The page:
Abstract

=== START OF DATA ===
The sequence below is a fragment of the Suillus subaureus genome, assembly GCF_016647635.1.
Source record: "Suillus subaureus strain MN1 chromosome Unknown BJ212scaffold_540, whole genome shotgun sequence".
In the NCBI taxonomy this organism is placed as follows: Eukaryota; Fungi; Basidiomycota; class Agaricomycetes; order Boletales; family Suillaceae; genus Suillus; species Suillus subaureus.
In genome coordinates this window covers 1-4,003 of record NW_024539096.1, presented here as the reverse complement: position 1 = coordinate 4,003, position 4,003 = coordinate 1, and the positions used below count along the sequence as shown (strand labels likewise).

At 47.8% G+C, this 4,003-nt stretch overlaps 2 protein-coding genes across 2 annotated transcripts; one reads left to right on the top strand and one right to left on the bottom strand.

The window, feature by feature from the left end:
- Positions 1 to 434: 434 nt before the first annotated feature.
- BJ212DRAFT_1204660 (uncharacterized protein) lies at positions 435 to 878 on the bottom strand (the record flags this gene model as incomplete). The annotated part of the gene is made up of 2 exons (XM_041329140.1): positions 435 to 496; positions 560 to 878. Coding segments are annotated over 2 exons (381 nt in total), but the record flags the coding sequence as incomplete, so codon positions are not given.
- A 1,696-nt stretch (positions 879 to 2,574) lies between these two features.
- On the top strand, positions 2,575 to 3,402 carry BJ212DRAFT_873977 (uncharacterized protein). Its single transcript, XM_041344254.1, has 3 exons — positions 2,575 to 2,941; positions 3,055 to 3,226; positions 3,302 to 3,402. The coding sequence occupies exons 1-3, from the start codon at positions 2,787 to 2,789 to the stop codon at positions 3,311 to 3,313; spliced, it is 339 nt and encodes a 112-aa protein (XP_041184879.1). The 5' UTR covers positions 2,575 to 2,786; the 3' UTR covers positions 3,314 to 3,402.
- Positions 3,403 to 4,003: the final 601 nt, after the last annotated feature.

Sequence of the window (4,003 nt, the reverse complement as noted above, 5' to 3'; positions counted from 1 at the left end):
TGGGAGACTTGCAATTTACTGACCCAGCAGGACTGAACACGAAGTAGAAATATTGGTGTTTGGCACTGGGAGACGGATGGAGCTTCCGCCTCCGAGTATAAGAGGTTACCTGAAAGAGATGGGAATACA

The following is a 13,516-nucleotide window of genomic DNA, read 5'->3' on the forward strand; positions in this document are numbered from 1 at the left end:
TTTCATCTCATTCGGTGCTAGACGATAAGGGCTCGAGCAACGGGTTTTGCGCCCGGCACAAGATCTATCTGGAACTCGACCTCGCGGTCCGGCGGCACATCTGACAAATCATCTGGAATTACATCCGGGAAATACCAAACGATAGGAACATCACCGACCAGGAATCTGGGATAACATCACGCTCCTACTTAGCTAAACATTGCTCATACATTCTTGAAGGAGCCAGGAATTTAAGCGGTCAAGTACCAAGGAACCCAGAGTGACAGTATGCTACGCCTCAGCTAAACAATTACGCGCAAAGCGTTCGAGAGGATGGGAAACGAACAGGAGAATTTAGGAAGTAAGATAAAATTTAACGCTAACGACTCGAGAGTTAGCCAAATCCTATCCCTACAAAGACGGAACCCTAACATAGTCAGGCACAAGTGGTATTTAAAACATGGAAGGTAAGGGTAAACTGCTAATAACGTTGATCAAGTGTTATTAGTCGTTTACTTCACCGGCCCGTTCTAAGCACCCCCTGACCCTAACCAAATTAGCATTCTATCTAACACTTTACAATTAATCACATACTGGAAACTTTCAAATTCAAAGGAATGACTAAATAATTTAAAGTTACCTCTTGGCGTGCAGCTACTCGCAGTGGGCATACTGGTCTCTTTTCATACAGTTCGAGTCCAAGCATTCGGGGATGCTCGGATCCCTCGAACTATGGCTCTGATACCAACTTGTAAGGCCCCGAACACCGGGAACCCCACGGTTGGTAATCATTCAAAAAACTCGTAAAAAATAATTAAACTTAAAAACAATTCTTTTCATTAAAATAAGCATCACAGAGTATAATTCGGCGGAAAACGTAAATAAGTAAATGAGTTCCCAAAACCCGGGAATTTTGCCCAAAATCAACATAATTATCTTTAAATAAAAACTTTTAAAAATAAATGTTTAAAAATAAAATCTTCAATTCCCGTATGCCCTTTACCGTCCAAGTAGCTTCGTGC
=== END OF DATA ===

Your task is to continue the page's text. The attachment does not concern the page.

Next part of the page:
Glaciological theory predicts that the subglacial drainage network at the base of gently sloping ice sheets resting on deforming sediment should consist of many wide, shallow, probably braided "canals" distributed along the ice-sediment interface, rather than an arborescent network of relatively few large tunnels, as would develop over a rigid substrate. A corollary prediction examined here is that eskers, which form in large subglacial tunnels, should be rare where subglacial bed deformation occurred, but they may be relatively common where the bed was rigid. Bed deformation would be most likely where subglacial till was relatively continuous, fine-grained, and of low permeability—that is, in regions where till is derived primarily from underlying sedimentary bedrock—but unlikely where discontinuous, coarse-grained, high-permeability till was derived from underlying crystalline bedrock. The observed distribution of eskers in areas covered by the Laurentide and Eurasian (British, Scandinavian, and Barents Sea) ice sheets during the last glaciation shows that most eskers occur over crystalline bedrock overlain by discontinuous, high-permeability till, but are rare or absent over sedimentary bedrock overlain by fine-grained, low-permeability till, thus matching reasonably well our prediction. Glaciological theory and geologic evidence indicate that esker systems on a subcontinental scale are time-transgressive. Sedimentological evidence for a "canal" drainage system appears to be present in fine-grained tills where eskers are largely absent.

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